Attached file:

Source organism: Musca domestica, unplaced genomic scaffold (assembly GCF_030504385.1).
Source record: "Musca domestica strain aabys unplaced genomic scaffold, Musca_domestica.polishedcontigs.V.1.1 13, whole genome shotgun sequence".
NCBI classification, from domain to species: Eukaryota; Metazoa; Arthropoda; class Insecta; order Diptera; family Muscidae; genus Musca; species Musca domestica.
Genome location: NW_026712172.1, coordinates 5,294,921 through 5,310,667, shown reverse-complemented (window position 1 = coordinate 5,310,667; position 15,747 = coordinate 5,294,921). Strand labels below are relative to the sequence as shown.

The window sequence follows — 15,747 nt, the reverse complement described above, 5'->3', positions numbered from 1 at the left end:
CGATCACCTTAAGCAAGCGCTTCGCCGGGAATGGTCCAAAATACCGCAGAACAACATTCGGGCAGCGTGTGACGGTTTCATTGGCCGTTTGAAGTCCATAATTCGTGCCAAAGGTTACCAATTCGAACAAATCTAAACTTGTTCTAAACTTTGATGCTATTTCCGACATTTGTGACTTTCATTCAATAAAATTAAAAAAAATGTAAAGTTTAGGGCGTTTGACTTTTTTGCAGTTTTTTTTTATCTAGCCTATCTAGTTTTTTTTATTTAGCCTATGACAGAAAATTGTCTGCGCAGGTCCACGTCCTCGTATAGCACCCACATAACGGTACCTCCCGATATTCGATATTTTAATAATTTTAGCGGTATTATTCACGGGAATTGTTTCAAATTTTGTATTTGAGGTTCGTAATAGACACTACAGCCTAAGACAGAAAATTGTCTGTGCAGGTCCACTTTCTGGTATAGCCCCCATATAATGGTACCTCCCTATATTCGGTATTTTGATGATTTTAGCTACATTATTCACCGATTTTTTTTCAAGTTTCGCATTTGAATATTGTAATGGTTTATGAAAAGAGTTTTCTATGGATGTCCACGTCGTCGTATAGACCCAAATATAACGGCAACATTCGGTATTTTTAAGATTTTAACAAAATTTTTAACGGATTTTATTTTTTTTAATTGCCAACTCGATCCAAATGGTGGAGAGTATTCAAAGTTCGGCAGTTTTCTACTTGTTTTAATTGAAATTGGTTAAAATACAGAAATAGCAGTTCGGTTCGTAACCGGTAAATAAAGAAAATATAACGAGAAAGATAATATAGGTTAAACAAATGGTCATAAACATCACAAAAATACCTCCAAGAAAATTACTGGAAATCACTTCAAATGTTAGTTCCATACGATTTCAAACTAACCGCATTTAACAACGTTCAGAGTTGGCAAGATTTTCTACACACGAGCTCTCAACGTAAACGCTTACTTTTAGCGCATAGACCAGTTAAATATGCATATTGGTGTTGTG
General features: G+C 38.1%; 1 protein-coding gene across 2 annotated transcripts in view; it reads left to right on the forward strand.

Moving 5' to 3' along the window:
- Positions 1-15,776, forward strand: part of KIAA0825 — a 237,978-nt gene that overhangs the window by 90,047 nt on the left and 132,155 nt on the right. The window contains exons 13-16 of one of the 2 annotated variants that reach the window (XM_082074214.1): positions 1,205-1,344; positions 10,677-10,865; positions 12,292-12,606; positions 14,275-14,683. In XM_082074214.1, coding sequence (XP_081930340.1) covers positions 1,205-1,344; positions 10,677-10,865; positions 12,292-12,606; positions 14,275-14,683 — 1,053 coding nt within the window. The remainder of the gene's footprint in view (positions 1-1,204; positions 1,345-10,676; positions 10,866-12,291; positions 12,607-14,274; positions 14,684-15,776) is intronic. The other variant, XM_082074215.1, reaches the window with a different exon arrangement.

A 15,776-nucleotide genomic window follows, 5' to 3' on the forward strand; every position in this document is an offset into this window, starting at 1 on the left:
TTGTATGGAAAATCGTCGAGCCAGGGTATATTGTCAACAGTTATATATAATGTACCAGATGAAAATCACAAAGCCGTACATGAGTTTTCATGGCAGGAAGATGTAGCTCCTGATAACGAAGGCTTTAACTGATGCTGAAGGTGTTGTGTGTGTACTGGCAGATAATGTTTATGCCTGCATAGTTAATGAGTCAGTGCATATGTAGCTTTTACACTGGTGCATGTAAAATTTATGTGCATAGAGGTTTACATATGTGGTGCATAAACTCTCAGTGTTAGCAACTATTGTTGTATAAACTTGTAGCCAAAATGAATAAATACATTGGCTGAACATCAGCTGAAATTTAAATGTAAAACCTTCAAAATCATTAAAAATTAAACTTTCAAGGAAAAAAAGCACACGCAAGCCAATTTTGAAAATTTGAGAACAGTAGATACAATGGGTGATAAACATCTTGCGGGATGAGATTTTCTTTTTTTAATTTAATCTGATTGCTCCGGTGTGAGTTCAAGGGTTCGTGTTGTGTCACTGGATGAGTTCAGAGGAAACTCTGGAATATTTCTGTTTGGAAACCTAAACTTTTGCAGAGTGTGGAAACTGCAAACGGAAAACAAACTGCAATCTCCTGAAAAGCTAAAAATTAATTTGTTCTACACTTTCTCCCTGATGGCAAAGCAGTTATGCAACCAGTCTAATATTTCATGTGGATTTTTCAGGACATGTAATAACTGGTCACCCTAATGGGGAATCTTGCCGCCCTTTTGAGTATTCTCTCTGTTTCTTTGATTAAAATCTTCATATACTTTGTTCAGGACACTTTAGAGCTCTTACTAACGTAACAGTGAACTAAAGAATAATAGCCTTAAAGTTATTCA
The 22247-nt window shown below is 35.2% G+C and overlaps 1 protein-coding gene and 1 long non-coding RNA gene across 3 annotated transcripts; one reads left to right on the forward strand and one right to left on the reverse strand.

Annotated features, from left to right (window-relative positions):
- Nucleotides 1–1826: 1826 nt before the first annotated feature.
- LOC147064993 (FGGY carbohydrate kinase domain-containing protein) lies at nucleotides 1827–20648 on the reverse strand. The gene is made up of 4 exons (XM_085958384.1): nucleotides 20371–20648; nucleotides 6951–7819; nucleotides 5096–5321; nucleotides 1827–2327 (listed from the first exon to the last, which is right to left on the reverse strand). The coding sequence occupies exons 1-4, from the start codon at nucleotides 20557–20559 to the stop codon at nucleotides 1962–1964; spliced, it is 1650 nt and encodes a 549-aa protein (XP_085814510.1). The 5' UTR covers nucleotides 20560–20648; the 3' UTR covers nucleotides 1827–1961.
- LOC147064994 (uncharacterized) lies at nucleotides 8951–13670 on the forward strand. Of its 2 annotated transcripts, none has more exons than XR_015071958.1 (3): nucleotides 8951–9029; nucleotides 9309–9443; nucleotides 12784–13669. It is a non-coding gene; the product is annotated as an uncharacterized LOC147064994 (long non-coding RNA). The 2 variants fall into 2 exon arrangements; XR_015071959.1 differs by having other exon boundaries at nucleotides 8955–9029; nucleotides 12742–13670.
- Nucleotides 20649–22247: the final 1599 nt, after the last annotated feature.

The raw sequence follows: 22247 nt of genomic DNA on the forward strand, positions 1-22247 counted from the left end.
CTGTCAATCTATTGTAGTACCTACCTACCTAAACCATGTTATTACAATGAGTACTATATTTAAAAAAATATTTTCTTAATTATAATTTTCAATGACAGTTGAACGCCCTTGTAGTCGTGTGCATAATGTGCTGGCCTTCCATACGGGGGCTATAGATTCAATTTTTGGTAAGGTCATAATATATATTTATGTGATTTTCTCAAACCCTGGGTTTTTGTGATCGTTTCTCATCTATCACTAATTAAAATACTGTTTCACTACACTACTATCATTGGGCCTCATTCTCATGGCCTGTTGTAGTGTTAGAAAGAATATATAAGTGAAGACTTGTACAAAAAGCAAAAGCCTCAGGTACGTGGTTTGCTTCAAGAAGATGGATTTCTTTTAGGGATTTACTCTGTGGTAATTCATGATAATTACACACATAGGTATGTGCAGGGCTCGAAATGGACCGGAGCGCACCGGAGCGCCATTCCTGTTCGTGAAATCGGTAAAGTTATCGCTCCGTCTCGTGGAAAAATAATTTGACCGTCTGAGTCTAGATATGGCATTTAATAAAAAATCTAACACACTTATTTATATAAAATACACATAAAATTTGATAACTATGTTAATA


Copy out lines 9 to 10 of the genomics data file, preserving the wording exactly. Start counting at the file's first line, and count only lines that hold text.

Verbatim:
- Positions 1-15,776, forward strand: part of KIAA0825 — a 237,978-nt gene that overhangs the window by 90,047 nt on the left and 132,155 nt on the right. The window contains exons 13-16 of one of the 2 annotated variants that reach the window (XM_082074214.1): positions 1,205-1,344; positions 10,677-10,865; positions 12,292-12,606; positions 14,275-14,683. In XM_082074214.1, coding sequence (XP_081930340.1) covers positions 1,205-1,344; positions 10,677-10,865; positions 12,292-12,606; positions 14,275-14,683 — 1,053 coding nt within the window. The remainder of the gene's footprint in view (positions 1-1,204; positions 1,345-10,676; positions 10,866-12,291; positions 12,607-14,274; positions 14,684-15,776) is intronic. The other variant, XM_082074215.1, reaches the window with a different exon arrangement.

A 15,776-nucleotide genomic window follows, 5' to 3' on the forward strand; every position in this document is an offset into this window, starting at 1 on the left: